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What Qualifies as a “Deadly Weapon” in Colorado?
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What Qualifies as a Deadly Weapon in Colorado


The phrase “deadly weapon” might conjure images of a semi-automatic rifle or hand grenade.

While these certainly constitute dangerous weapons under Colorado law, our state’s definition of a deadly weapon is not limited to firearms – or even other objects designed to cause injury. Under Colorado law, any type of object, instrument, device, material, or substance may be considered a deadly weapon if it is used in a dangerous way.

 

In our state’s criminal justice system, deadly weapons may be divided into two different categories:

 

Per se deadly weapons. Deadly weapons may include weapons that are either designed to cause injury, or that can easily be used to cause injury. Firearms are the most common example of this classification of deadly weapon—including unloaded and loaded handguns, revolvers, pistols, rifles, shotguns, and any other instrument that has the capability to discharge bullets, cartridges, or any other type of explosive charge.  This category also includes combat knives, bludgeons, swords, daggers, and metal knuckles.

 

Objects and tools capable of serious injury or death. The term “deadly weapon” could also apply to any item or tool that can cause serious injury or death when used in a certain way. Everything from cars and motorcycles to furniture and metal pipes could be considered deadly weapons if they are used to seriously injure or kill another person.

 

What Qualifies as Assault with a Deadly Weapon in Colorado?

 

Denver Weapons Crimes Lawyer

 

 

Our state’s broad definition of “deadly weapon” means a variety of different activities involving dangerous objects could constitute assault with a deadly weapon in Colorado.

 

You can be charged with assault with a deadly weapon if you use a dangerous weapon in a way that knowingly, intentionally, or recklessly harms someone else. You could also be charged with this crime if you threaten to use a deadly weapon to injure a police officer, firefighter, court officer, or detention center staff member.

 

First Degree Assault with a Deadly Weapon. Assault with a deadly weapon charges may be elevated to assault in the first degree if you cause serious bodily injury to someone else with a deadly weapon. You could also be charged with assault in the first degree if you threaten to cause serious bodily injury with a dangerous weapon to a police officer, firefighter, court officer, or detention center staff member. Serious bodily injury includes any type of injury that involves substantial risk of death, permanent disfigurement, or impairment.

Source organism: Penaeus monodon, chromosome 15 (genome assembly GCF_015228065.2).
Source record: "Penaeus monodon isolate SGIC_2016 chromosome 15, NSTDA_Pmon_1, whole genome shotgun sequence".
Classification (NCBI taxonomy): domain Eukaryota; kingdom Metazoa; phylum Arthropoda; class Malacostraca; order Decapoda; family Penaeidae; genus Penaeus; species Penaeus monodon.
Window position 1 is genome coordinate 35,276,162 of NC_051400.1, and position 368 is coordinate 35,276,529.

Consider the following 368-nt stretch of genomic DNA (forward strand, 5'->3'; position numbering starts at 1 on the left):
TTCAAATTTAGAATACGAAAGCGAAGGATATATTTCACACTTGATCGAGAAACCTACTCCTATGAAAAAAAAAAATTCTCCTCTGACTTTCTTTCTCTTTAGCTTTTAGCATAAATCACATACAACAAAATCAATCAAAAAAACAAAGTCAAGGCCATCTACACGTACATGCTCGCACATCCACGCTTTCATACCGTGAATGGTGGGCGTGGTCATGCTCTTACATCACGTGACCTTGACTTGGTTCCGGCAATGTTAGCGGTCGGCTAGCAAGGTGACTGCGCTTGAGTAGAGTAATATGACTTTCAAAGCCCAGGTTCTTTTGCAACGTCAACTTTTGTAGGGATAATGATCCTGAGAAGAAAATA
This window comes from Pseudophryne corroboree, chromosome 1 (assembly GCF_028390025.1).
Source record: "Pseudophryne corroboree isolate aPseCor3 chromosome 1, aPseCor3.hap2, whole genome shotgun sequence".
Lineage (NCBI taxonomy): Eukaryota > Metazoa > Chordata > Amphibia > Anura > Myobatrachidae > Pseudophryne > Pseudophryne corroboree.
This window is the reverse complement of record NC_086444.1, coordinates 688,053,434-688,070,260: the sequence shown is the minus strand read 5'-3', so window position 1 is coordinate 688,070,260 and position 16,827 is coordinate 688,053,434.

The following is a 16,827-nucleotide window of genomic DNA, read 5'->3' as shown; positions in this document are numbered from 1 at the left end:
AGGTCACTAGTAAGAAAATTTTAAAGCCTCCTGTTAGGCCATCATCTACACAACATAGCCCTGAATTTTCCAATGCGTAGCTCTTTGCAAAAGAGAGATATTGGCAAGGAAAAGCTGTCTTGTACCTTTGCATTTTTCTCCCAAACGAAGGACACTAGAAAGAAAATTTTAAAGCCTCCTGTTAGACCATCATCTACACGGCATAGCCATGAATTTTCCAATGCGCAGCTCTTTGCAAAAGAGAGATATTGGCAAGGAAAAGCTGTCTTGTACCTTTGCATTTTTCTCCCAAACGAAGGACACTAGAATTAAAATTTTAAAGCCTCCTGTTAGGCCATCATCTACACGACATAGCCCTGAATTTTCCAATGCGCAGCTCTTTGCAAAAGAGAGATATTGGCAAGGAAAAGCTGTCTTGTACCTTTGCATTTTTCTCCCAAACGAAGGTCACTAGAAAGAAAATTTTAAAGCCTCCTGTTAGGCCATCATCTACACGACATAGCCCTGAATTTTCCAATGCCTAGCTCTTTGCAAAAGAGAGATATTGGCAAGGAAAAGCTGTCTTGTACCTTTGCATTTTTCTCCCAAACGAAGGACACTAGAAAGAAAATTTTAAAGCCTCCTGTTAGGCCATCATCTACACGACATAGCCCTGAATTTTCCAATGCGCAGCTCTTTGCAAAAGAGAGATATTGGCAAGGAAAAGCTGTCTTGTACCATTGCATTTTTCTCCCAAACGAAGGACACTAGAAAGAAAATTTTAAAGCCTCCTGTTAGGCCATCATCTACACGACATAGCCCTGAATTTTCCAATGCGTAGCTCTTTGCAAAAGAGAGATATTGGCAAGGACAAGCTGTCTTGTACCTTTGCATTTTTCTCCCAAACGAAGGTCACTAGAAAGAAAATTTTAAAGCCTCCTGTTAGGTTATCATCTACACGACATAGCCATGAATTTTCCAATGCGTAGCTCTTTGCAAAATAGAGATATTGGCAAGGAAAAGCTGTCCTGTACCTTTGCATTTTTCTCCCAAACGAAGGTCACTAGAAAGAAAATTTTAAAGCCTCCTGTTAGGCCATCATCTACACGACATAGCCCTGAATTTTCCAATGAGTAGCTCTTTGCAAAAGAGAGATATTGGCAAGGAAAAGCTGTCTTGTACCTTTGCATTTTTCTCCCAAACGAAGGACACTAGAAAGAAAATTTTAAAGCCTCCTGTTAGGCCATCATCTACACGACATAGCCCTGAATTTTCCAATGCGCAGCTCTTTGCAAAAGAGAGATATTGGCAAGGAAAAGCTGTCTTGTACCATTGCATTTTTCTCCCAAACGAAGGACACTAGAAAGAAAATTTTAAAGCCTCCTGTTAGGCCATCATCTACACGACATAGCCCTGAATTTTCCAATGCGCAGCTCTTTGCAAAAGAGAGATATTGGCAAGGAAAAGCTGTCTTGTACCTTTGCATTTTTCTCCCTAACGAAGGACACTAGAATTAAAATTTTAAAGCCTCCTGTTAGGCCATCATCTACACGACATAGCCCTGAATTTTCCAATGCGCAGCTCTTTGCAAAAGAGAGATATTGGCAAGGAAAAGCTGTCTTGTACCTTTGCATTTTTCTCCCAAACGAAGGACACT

The penalties for assault with a deadly weapon may include up to 12 years in prison, up to $750,000 in fines, and a lifelong criminal record. If you are convicted of assault with a deadly weapon, you may also be required to serve probation and fulfill conditions such as attending counseling, maintaining employment, and performing community service.

 

Second Degree Assault with a Deadly Weapon. You can be charged with assault in the second degree if you intentionally or recklessly cause bodily injury to another person with a deadly weapon. Bodily injury includes physical pain, illness, or any physical or mental impairment.

The penalties for second degree assault with a deadly weapon may include up to 12 years in prison, $750,000 in fines, and a lifelong criminal record. You may also be required to serve probation and perform community service.

 

Third Degree Assault with a Deadly Weapon. You can be charged with third degree assault for causing bodily injury to another person using a deadly weapon due to criminal negligence. Criminal negligence occurs when you act in a way that fails to recognize a substantial and unjustifiable danger.  For instance, hurting someone by speeding considerably faster than the speed limit could be considered criminal negligence.

 

Penalties for this degree of assault may include up to 18 months incarceration, $5,000 in fines, and a lifelong criminal record. It could also include a probationary sentence and community service.

If you have been charged with any degree of assault with a deadly weapon, you face severe, lasting consequences. It’s highly advisable to consult with a Colorado weapons crimes attorney with a successful track record who can help you evaluate your case and build your most powerful defense. With the guidance of a skilled lawyer, you may be able to have your criminal charges reduced or dropped.

 

About the Author:

 

Kimberly Diego is a criminal defense attorney in Denver practicing at The Law Office of Kimberly Diego. She obtained her undergraduate degree from Georgetown University and her law degree at the University of Colorado. She was named one of Super Lawyers’ “Rising Stars of 2012” and “Top 100 Trial Lawyers in Colorado” for 2012 and 2013 by The National Trial Lawyers. Both honors are limited to a small percentage of practicing attorneys in each state.  She has also been recognized for her work in domestic violence cases.